BookTalk 4.1 – Say You Want a Revolution
Invisible Man – Prologue and Chapter 1
The Invisibles – Issues #1-8
Music can connect, engage, and enrich. A fuller picture is painted. Tapping into an untold story, revealing a long forgotten history. Music can be transformative. A record when records don’t exist, for the story has been told via word of mouth and forgotten between the ears.
“…I might as well take part in the battle royal to be fought by some of my schoolmates as part of the entertainment. The battle royal came first.” Nature exudes a brutal violence that people choose to indulge, falling victim to an intoxicating illness. Rage can be transformative. Graphic violence can spread like a viral emotion, whether cathartic or oppressive.
In the beginning of The Invisibles, the first story is titled “Dead Beatle$” and the mixed media allusions pour out from the start. Grant Morrison captures the angst of youthful rebellion and dials in on counterculture, narrowing in on John Lennon and the power of psychedelic time travel.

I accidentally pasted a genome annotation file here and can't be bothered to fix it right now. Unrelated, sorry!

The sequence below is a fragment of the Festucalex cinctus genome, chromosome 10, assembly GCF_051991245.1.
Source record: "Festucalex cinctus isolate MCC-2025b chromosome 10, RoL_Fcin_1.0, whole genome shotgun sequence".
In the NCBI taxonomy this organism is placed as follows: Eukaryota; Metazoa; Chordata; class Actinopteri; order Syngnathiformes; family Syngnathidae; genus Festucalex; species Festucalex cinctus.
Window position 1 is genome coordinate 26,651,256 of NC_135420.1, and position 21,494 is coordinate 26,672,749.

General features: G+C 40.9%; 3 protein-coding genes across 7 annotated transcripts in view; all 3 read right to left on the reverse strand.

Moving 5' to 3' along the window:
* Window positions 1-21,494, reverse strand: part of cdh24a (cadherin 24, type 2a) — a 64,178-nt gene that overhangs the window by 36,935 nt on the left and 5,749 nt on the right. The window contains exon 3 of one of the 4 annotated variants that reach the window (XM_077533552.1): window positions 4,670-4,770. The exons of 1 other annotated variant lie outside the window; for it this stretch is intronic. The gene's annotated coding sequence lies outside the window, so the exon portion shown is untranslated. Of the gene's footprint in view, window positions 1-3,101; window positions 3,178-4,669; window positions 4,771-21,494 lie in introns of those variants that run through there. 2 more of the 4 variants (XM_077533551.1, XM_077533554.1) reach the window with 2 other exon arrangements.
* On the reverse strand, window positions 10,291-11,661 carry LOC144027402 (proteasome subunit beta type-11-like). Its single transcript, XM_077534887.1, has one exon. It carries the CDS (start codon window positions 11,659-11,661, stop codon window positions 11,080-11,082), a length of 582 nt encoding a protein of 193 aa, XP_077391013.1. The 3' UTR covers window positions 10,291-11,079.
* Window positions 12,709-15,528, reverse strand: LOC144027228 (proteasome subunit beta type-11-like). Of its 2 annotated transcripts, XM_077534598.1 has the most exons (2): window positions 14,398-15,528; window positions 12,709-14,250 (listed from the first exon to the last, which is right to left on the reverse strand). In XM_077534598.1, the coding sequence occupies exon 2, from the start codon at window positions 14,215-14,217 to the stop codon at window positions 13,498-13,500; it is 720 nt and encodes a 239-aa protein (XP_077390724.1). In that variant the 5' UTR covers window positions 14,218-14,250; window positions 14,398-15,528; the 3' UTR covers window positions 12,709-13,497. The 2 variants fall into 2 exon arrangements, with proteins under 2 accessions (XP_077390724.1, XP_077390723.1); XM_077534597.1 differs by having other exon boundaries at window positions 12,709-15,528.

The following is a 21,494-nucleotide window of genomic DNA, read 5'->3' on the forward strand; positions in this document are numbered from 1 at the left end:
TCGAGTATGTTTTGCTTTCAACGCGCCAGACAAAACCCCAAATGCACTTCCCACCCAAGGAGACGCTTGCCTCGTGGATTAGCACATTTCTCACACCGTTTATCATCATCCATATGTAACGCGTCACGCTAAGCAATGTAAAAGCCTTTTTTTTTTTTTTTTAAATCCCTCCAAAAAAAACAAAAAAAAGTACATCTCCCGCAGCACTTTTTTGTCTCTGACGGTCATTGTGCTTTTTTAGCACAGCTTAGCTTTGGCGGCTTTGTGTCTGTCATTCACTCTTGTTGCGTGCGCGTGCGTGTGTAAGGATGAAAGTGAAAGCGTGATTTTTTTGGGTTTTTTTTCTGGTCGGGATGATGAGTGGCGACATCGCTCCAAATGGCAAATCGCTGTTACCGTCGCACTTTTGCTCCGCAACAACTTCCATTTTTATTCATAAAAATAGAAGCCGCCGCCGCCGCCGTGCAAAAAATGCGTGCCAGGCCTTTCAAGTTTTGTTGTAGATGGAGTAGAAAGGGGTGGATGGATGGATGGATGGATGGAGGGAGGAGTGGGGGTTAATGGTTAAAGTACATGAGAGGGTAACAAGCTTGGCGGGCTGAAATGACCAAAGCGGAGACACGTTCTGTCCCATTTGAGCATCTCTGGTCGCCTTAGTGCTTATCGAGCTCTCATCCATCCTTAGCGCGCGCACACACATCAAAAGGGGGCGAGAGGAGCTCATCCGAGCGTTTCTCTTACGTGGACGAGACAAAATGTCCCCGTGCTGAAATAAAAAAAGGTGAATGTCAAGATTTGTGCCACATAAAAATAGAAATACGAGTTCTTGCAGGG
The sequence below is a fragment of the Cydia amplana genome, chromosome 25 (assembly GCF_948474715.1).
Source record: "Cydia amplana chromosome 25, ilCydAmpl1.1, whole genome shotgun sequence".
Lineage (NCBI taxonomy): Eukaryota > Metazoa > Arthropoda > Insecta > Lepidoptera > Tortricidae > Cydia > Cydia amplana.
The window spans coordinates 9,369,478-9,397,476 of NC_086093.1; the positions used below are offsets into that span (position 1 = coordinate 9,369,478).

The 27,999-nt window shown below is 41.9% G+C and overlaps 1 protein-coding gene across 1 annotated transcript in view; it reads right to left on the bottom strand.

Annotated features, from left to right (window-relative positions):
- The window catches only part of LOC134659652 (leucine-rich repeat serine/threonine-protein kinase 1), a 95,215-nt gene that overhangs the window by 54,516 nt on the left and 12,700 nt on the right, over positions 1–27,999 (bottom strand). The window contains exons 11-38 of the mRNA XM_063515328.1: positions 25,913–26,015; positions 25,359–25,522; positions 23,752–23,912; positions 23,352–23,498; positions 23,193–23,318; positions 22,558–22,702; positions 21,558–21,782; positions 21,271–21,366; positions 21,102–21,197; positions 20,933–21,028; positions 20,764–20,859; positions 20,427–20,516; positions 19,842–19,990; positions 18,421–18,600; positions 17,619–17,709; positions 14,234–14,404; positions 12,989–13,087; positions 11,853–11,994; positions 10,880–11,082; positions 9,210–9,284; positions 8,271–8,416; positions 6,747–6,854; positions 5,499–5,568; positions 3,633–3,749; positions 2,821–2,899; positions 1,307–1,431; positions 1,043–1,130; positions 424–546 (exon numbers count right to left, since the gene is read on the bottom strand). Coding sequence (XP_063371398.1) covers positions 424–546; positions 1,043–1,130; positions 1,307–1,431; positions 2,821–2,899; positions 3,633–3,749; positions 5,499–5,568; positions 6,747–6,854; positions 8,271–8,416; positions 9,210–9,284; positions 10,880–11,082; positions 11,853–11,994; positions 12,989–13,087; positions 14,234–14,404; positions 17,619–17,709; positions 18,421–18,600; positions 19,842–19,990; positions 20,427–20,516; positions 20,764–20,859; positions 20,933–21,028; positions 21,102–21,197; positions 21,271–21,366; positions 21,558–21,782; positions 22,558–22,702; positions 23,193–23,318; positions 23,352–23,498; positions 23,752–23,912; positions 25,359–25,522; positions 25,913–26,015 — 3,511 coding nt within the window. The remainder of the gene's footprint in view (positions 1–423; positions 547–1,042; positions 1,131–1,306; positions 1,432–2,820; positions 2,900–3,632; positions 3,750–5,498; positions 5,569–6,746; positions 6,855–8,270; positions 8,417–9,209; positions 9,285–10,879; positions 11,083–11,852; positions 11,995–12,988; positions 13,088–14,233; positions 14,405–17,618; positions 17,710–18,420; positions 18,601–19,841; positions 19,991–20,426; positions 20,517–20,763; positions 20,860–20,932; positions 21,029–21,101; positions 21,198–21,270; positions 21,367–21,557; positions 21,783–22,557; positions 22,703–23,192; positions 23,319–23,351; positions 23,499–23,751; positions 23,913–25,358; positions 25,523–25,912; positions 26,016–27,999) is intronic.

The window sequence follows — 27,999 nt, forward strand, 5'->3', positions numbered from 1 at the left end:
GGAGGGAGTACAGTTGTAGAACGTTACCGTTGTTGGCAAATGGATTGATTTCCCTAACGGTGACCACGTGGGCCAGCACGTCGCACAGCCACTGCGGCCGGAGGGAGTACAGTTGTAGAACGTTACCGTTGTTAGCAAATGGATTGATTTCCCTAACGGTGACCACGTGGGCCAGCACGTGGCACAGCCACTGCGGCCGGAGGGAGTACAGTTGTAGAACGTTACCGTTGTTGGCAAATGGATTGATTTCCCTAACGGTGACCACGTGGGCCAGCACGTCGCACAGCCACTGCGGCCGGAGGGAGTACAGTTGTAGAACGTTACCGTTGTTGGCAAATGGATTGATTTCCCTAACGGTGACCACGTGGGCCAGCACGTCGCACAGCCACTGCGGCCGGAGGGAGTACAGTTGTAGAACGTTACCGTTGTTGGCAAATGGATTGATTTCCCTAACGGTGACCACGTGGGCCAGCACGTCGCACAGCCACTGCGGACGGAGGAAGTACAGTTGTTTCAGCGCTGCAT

“Down and Out” (in Heaven and Hell) happens to be the title for the subsequent three episodes in The Invisibles, and it also refers to George Orwell’s social experiment of living in poverty. The homeless and the utterly destitute to the hoboes and drifters choosing to live like modern nomadic transients, take the narrative focus and frame the streets with compassion and awe.
Who is invisible? Through the first 8 issues of The Invisibles a collection of characters grow an answer list: the Invisibles as young adulthood; ghosts; covert spies and secret agents; conspirators; the poor; rats and pigeons; the elderly and ill; transgender; the criminal; storytellers, artists, and mass media; wards of the insane asylum; heroes and legends; African Americans; free thinkers.
— Peacock Cottage (@peacock_cottage) June 13, 2017
The narrator concludes that “Even an invisible man has a socially responsible role to play.” This is an important tenet of Ellison’s philosophy, for he believed that art should serve democracy. In what way is Invisible Man a novel that deals specifically with the problems and challenges of democracy?